J2: What kind of pressures do you feel in crafting a successor to an extremely popular racing franchise?  Are there instances of key items that were present in the original production that you decided to scrap because they didn’t meet your vision of Hurricane or you felt you could do them better?

MS: Obviously, it’s a lot of responsibility.  We know gamers always approach a sequel with equal doses of hope and skepticism, especially when the sequel is developed by a new team.  When we were first prototyping HTH, we distilled out what we felt were the really essential features that made the original game great: The boost mechanic, the sense of speed, the huge jumps and drop-offs and the crazy theme park environments filled with imaginative surprises and shortcuts. We knew we needed to nail all of those elements for our game to be a worthy successor and if the response the game has received from press and fans who’ve played it is any indication, I think we got all those elements right.

We did change a few things from the original.  The Xbox 360 hardware is capable of so much more physical simulation than what the original HT developers had to work with.  We knew we wanted to push the dynamic interaction with the water and we built a lot of gameplay around that interaction.

For example, all the boats leave physical wakes in the water behind them; when you’re driving behind another boat, you bounce and move over that wake.
We built a drafting mechanic around this so when you steer into the calm water in the middle of the wake you get a speed boost – then you have to pick the right time to drive out and slingshot past.  This became such a central and fun part to the game that we decided to get rid of the “Mighty Hull” mechanic from the original HT – it just didn’t feel that challenging or interesting if you could simply plow through the other boats; we wanted you to actually have to pass them.

J2: With the original arcade release, Hydro Thunder went big with the air fans, booming speakers and, obviously, the steering wheel and throttle.  While HTH will maintain usage of specialized controls thanks to the wireless Xbox 360 steering wheel accessory, what has it been like for the team to take this massive arcade spectacle and twist it into a home exclusive?  What features in HTH allow the title to keep the “big time arcade” feel players experienced when HT first released?

MS: We do support the wireless steering wheel and it feels great – the force feedback tightens up when you’re carving through waves and really makes it feel like you’re driving over a moving surface of water.  Of course we also tried to punch up the sound effects to make the whole thing feel crunchy – it sounds great in 5.1 Surround, especially if you have a good subwoofer.

And, of course, a lot of it is just the spectacle – the giant Thor smashing monoliths at the end of Storming Asgard or the dinosaurs jumping out of the water in Monster Island.  Every level feels like a theme park ride and, in some ways, they kind of tell a story that leads the player through to a spectacular climactic moment at the end.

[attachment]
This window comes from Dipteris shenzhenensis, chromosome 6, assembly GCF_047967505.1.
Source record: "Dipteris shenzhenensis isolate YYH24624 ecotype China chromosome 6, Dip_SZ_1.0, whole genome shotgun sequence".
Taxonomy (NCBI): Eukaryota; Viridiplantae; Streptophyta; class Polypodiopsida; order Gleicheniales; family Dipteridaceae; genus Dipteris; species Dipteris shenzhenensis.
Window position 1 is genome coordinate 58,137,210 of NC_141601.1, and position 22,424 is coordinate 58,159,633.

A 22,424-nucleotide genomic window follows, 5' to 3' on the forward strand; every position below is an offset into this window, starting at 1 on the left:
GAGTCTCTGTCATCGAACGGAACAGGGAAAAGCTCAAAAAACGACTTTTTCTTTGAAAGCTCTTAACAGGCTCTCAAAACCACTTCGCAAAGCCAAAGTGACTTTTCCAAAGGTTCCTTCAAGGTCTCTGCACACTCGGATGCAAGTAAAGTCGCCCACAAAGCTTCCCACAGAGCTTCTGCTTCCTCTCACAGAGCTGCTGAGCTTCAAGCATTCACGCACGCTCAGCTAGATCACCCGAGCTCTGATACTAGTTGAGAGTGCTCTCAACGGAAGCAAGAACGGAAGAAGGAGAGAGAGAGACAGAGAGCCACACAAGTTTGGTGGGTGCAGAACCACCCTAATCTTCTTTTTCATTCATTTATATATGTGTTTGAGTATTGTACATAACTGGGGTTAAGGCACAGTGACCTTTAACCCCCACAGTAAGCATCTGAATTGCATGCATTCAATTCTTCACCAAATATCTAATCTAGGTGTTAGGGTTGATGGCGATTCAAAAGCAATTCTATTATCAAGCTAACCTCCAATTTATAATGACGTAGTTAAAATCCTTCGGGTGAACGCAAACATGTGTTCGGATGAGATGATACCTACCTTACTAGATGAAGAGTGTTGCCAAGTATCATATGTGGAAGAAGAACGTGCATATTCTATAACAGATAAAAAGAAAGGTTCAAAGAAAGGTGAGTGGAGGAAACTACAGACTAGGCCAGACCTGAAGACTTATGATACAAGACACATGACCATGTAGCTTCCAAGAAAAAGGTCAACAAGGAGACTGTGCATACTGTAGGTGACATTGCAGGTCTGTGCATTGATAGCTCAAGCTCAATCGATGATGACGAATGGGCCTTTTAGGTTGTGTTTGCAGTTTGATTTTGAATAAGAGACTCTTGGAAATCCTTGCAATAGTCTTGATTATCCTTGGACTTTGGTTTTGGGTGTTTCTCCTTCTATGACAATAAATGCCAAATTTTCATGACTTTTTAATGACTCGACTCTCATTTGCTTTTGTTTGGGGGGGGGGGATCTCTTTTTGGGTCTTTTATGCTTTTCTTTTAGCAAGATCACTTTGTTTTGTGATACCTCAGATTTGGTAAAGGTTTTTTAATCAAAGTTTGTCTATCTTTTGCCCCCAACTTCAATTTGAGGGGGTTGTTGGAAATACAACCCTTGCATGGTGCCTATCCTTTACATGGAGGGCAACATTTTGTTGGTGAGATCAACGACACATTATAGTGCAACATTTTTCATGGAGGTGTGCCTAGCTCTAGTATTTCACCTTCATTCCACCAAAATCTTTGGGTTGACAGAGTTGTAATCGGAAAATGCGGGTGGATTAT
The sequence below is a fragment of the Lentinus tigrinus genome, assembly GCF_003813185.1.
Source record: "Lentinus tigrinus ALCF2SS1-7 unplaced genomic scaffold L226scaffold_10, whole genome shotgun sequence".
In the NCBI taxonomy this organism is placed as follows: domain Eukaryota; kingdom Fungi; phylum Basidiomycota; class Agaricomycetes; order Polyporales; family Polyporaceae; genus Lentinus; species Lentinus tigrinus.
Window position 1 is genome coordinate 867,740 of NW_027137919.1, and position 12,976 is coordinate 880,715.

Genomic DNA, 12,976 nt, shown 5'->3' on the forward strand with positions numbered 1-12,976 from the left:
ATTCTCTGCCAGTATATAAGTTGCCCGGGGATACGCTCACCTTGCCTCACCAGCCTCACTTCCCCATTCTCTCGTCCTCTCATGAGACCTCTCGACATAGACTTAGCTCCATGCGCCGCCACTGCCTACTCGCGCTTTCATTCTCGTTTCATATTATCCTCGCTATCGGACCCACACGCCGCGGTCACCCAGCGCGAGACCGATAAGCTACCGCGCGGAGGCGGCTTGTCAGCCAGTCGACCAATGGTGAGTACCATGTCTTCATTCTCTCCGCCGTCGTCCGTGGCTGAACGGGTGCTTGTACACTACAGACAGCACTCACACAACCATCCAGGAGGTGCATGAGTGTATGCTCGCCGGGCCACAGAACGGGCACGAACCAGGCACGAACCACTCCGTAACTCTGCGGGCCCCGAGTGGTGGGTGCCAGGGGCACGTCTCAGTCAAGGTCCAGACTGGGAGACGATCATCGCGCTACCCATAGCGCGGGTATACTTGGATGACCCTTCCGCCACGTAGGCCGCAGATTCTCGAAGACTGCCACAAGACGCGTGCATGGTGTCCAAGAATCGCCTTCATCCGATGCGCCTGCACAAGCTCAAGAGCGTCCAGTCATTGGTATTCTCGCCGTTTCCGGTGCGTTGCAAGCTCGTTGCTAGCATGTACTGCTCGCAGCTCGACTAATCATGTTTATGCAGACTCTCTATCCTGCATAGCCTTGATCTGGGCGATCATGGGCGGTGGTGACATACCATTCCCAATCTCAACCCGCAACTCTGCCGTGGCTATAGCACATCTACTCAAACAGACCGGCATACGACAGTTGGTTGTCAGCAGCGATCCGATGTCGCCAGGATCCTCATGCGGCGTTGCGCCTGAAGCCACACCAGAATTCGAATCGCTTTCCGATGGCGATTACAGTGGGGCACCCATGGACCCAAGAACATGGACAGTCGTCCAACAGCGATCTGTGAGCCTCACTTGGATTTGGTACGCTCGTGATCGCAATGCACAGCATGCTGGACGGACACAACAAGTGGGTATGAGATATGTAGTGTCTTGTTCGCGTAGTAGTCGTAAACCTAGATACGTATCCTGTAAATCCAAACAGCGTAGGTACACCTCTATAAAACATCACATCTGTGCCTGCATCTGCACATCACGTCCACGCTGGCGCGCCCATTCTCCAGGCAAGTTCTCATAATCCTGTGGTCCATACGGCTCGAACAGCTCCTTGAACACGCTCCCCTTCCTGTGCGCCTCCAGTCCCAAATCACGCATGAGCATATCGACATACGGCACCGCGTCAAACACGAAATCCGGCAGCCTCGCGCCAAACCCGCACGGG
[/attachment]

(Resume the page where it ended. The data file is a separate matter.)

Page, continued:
J2: I would expect fans of the original title will be among the first to snatch the download when it becomes available – what are some of the elements of HTH that will bring smiles to these fans’ faces?  How difficult has it been to balance everything that was great about HT in the first place with everything the Xbox 360 now makes available with the jump in technology?

MS: We’ve tried to add in as much fan service as possible.  All the favorite boats are there – Rad Hazard, Tidal Blade, Damn the Torpedoes – and we really punched up the animations when they transform after they pick up boost.  I think players will really like the new boats.  We kept the spirit of the originals alive but we also tried to tune them so they’re all fun to drive.  For me, personally, Thresher was always kind of a bummer in the original game; in our game, it really handles great because it’s a catamaran and grips the water differently than the other boats.

And, of course, there’s the big drop-offs with the copilot yelling at you and the announcer yelling “GO! GO! GO!” at the start of each race – all that stuff combines to make the game feel very close to the original.

We did have to make some tradeoffs to try and attract a wider audience.  The controls are a little more intuitive.  For instance, we took the boost jump and just put it on a single button, instead of the control combination you had to pull off on the original, and the difficulty ramps up more gradually.  We also changed the way you unlock stuff; you earn credits for wins on any event, so if you’re stuck on a level you can replay an earlier level, try a different game mode or play online, and you’ll earn the credits you need to progress.

J2: What has it been like working with Microsoft on this endeavor?  What is your opinion on the Xbox LIVE Arcade service and what is your view on how HTH fits in with the service?

MS: We love working with Microsoft and I’m not just saying that because they’re paying us.  They were really open to all the stuff we wanted to do with this game and gave us a ton of creative freedom.  Also, of course, the 360 is great to work with – the hardware is really intuitive and you can do so much with it right out of the box.

XBLA is a great service too – I love the fact that you can download a demo and buy it after you’ve had a chance to play it.  When XBLA first launched, there were a lot of classic arcade ports and remakes coming out for it, but the service has grown so much over the years.  Nowadays, you see all these original games coming out that look and play as good as anything released in a box, and you can get them for just 10 or 15 bucks a pop.  I think Hydro Thunder holds its own against that standard.